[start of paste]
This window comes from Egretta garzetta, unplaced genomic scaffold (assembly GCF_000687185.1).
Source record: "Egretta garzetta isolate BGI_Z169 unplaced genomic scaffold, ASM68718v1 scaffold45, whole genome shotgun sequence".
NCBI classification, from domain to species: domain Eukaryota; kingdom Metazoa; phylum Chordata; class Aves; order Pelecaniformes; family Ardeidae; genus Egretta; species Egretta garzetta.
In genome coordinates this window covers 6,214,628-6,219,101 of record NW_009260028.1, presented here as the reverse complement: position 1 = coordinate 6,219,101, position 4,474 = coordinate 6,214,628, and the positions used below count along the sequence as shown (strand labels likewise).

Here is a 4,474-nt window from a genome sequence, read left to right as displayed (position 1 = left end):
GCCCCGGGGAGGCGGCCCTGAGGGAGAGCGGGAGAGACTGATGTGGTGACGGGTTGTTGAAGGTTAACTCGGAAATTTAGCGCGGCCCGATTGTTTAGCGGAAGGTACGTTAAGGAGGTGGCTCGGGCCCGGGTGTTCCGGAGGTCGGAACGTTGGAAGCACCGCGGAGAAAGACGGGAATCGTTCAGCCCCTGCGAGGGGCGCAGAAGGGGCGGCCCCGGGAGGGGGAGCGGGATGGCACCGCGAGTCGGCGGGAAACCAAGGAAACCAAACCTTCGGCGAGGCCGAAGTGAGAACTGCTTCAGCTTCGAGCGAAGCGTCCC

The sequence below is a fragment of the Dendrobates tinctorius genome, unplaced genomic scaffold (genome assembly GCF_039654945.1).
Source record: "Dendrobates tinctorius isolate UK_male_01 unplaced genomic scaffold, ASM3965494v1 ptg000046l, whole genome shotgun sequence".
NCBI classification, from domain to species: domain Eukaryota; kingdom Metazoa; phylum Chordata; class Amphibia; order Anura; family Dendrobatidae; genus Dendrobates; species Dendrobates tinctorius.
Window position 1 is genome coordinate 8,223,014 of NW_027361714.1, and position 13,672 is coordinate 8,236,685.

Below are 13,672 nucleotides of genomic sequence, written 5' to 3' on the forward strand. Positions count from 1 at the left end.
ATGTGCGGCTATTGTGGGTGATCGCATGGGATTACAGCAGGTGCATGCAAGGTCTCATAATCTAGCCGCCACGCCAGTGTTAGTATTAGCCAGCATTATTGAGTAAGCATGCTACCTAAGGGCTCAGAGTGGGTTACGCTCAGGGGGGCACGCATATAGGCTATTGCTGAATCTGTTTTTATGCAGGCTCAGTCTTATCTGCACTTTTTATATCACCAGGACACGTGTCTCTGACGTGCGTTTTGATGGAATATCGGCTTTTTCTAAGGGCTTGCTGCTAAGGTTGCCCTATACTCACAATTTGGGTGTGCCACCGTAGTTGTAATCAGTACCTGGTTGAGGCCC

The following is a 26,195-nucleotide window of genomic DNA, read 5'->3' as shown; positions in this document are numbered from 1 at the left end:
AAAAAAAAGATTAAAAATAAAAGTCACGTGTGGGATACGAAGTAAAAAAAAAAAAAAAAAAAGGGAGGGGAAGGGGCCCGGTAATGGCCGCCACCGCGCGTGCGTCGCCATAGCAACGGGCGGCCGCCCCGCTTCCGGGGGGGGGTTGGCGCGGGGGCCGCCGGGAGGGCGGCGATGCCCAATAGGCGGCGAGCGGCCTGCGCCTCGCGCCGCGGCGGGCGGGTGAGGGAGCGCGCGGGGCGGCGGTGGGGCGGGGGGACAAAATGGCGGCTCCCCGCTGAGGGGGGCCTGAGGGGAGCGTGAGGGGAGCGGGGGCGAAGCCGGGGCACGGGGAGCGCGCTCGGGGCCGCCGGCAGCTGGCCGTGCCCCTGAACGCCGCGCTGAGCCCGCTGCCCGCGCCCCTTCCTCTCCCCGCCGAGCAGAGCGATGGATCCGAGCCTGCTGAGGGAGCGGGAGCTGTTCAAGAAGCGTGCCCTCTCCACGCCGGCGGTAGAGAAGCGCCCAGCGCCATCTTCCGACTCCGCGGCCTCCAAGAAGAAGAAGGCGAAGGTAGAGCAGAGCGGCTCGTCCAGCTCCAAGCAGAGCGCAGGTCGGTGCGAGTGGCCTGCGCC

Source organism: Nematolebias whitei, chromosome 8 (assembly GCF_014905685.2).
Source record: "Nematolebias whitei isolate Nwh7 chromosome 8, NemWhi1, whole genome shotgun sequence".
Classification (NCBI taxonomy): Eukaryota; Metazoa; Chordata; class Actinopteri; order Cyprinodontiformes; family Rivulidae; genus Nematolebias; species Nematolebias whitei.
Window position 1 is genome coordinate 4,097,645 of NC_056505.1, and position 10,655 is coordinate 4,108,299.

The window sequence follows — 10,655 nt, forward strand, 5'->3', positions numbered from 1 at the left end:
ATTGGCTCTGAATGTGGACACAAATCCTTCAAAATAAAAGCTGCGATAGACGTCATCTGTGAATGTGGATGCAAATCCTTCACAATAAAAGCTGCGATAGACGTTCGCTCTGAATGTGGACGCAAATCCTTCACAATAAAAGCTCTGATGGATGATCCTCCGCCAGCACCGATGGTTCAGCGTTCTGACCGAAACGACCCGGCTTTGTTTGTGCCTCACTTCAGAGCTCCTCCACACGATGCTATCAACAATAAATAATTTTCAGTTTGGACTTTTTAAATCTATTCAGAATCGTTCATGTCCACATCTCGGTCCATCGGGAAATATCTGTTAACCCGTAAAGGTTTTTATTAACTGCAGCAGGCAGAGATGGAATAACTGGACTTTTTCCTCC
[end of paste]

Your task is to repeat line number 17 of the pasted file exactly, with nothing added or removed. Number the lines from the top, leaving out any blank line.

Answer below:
Classification (NCBI taxonomy): Eukaryota; Metazoa; Chordata; class Actinopteri; order Cyprinodontiformes; family Rivulidae; genus Nematolebias; species Nematolebias whitei.